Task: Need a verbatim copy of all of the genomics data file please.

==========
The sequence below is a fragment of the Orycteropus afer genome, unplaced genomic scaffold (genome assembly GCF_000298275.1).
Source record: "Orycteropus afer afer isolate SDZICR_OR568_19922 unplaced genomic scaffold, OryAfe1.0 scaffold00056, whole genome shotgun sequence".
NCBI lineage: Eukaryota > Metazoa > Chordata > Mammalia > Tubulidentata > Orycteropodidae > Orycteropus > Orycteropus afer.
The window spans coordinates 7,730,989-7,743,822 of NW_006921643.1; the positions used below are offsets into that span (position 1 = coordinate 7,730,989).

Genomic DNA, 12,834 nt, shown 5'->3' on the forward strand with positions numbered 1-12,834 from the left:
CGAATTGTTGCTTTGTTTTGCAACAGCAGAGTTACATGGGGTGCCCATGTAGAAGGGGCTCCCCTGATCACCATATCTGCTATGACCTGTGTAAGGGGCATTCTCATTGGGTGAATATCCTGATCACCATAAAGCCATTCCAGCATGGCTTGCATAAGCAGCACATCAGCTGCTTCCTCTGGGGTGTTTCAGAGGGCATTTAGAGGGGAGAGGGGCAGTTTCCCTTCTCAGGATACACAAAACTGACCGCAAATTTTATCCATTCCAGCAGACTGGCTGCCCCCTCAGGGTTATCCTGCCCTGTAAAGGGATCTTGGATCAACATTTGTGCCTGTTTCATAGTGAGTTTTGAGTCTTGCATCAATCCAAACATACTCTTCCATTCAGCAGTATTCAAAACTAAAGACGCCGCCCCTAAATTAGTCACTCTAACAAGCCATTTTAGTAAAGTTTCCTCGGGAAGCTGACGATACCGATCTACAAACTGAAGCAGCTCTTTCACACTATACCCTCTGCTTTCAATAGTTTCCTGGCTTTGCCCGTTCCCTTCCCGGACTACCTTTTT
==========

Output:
The sequence below is a fragment of the Orycteropus afer genome, unplaced genomic scaffold (genome assembly GCF_000298275.1).
Source record: "Orycteropus afer afer isolate SDZICR_OR568_19922 unplaced genomic scaffold, OryAfe1.0 scaffold00056, whole genome shotgun sequence".
NCBI lineage: Eukaryota > Metazoa > Chordata > Mammalia > Tubulidentata > Orycteropodidae > Orycteropus > Orycteropus afer.
The window spans coordinates 7,730,989-7,743,822 of NW_006921643.1; the positions used below are offsets into that span (position 1 = coordinate 7,730,989).

Genomic DNA, 12,834 nt, shown 5'->3' on the forward strand with positions numbered 1-12,834 from the left:
CGAATTGTTGCTTTGTTTTGCAACAGCAGAGTTACATGGGGTGCCCATGTAGAAGGGGCTCCCCTGATCACCATATCTGCTATGACCTGTGTAAGGGGCATTCTCATTGGGTGAATATCCTGATCACCATAAAGCCATTCCAGCATGGCTTGCATAAGCAGCACATCAGCTGCTTCCTCTGGGGTGTTTCAGAGGGCATTTAGAGGGGAGAGGGGCAGTTTCCCTTCTCAGGATACACAAAACTGACCGCAAATTTTATCCATTCCAGCAGACTGGCTGCCCCCTCAGGGTTATCCTGCCCTGTAAAGGGATCTTGGATCAACATTTGTGCCTGTTTCATAGTGAGTTTTGAGTCTTGCATCAATCCAAACATACTCTTCCATTCAGCAGTATTCAAAACTAAAGACGCCGCCCCTAAATTAGTCACTCTAACAAGCCATTTTAGTAAAGTTTCCTCGGGAAGCTGACGATACCGATCTACAAACTGAAGCAGCTCTTTCACACTATACCCTCTGCTTTCAATAGTTTCCTGGCTTTGCCCGTTCCCTTCCCGGACTACCTTTTT